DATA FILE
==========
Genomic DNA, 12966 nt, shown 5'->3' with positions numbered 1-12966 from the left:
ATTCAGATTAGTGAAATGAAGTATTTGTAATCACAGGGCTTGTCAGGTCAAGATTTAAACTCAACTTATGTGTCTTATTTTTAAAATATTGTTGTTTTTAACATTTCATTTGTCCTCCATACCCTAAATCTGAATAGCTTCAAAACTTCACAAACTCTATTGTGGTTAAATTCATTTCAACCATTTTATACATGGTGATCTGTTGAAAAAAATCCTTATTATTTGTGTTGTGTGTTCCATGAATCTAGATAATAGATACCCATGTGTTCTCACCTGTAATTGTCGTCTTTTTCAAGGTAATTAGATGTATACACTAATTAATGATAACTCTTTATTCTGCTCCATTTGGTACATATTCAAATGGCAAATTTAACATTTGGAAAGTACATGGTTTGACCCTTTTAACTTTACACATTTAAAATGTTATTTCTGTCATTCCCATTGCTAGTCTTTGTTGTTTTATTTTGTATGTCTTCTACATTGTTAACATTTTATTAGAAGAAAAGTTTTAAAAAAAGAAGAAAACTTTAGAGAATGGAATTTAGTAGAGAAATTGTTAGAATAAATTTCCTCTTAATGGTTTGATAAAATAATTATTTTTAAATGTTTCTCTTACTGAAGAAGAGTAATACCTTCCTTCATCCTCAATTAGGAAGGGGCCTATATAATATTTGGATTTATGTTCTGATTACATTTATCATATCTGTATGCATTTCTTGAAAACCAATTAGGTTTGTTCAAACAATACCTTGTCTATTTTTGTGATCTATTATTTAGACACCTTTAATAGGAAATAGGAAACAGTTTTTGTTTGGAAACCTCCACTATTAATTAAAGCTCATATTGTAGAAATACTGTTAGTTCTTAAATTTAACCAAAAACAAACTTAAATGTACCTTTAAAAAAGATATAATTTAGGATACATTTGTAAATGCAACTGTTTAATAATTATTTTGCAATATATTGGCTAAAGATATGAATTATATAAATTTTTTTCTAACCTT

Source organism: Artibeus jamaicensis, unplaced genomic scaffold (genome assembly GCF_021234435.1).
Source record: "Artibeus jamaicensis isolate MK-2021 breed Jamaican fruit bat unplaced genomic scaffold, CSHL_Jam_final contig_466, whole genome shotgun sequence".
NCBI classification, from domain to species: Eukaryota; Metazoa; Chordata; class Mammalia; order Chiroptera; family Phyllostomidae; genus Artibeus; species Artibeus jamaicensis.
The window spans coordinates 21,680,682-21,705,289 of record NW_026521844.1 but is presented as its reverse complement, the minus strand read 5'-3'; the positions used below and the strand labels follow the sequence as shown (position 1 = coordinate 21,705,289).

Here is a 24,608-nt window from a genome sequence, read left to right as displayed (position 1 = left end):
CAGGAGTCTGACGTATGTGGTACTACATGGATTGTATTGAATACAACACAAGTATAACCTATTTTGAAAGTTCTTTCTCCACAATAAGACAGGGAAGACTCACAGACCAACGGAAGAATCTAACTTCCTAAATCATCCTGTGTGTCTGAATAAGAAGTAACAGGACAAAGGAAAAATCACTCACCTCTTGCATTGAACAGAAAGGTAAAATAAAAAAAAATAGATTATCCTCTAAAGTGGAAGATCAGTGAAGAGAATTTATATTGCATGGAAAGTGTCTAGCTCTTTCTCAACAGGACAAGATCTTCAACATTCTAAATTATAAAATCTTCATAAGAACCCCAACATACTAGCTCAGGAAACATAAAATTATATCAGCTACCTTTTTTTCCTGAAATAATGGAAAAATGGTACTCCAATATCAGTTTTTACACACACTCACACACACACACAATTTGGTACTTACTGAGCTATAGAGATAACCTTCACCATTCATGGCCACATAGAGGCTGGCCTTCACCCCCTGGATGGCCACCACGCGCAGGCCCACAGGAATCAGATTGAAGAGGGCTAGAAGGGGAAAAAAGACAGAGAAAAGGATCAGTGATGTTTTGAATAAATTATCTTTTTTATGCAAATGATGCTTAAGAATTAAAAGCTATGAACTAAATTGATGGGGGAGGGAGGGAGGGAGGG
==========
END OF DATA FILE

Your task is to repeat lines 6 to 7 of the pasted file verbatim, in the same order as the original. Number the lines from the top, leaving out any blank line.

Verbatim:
The window spans coordinates 21,680,682-21,705,289 of record NW_026521844.1 but is presented as its reverse complement, the minus strand read 5'-3'; the positions used below and the strand labels follow the sequence as shown (position 1 = coordinate 21,705,289).

Here is a 24,608-nt window from a genome sequence, read left to right as displayed (position 1 = left end):